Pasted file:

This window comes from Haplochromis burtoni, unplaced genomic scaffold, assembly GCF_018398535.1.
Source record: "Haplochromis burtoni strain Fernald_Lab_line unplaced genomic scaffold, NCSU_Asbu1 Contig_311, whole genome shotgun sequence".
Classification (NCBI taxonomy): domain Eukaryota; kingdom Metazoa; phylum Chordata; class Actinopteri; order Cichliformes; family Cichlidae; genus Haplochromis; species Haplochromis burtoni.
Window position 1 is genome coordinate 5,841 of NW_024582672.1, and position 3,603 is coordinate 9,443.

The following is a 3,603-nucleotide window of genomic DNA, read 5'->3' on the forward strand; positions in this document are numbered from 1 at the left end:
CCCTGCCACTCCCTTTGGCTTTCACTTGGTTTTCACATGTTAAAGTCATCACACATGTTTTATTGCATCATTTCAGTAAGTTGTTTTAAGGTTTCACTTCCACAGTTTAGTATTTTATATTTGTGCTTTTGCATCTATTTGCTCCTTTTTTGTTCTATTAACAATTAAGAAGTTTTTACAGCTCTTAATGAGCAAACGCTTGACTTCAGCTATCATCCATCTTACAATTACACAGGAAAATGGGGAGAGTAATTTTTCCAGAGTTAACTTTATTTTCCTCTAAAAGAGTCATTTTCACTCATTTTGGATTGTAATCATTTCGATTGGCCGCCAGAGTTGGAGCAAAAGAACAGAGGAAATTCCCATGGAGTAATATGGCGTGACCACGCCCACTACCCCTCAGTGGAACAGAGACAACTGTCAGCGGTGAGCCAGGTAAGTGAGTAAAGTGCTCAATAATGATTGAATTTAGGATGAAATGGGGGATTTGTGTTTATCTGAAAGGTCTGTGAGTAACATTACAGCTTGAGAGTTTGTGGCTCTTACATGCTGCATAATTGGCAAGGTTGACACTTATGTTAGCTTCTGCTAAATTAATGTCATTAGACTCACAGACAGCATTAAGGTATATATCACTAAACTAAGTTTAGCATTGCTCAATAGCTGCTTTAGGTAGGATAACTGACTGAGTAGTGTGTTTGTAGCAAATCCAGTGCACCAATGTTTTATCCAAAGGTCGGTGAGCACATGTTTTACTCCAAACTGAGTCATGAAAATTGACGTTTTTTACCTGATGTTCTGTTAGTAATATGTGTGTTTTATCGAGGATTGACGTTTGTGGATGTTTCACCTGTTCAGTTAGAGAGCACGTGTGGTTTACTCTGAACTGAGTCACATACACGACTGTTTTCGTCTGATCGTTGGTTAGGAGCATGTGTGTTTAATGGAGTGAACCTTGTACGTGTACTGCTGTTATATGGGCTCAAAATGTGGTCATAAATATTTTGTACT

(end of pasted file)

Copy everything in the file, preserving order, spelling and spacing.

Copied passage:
This window comes from Haplochromis burtoni, unplaced genomic scaffold, assembly GCF_018398535.1.
Source record: "Haplochromis burtoni strain Fernald_Lab_line unplaced genomic scaffold, NCSU_Asbu1 Contig_311, whole genome shotgun sequence".
Classification (NCBI taxonomy): domain Eukaryota; kingdom Metazoa; phylum Chordata; class Actinopteri; order Cichliformes; family Cichlidae; genus Haplochromis; species Haplochromis burtoni.
Window position 1 is genome coordinate 5,841 of NW_024582672.1, and position 3,603 is coordinate 9,443.

The following is a 3,603-nucleotide window of genomic DNA, read 5'->3' on the forward strand; positions in this document are numbered from 1 at the left end:
CCCTGCCACTCCCTTTGGCTTTCACTTGGTTTTCACATGTTAAAGTCATCACACATGTTTTATTGCATCATTTCAGTAAGTTGTTTTAAGGTTTCACTTCCACAGTTTAGTATTTTATATTTGTGCTTTTGCATCTATTTGCTCCTTTTTTGTTCTATTAACAATTAAGAAGTTTTTACAGCTCTTAATGAGCAAACGCTTGACTTCAGCTATCATCCATCTTACAATTACACAGGAAAATGGGGAGAGTAATTTTTCCAGAGTTAACTTTATTTTCCTCTAAAAGAGTCATTTTCACTCATTTTGGATTGTAATCATTTCGATTGGCCGCCAGAGTTGGAGCAAAAGAACAGAGGAAATTCCCATGGAGTAATATGGCGTGACCACGCCCACTACCCCTCAGTGGAACAGAGACAACTGTCAGCGGTGAGCCAGGTAAGTGAGTAAAGTGCTCAATAATGATTGAATTTAGGATGAAATGGGGGATTTGTGTTTATCTGAAAGGTCTGTGAGTAACATTACAGCTTGAGAGTTTGTGGCTCTTACATGCTGCATAATTGGCAAGGTTGACACTTATGTTAGCTTCTGCTAAATTAATGTCATTAGACTCACAGACAGCATTAAGGTATATATCACTAAACTAAGTTTAGCATTGCTCAATAGCTGCTTTAGGTAGGATAACTGACTGAGTAGTGTGTTTGTAGCAAATCCAGTGCACCAATGTTTTATCCAAAGGTCGGTGAGCACATGTTTTACTCCAAACTGAGTCATGAAAATTGACGTTTTTTACCTGATGTTCTGTTAGTAATATGTGTGTTTTATCGAGGATTGACGTTTGTGGATGTTTCACCTGTTCAGTTAGAGAGCACGTGTGGTTTACTCTGAACTGAGTCACATACACGACTGTTTTCGTCTGATCGTTGGTTAGGAGCATGTGTGTTTAATGGAGTGAACCTTGTACGTGTACTGCTGTTATATGGGCTCAAAATGTGGTCATAAATATTTTGTACT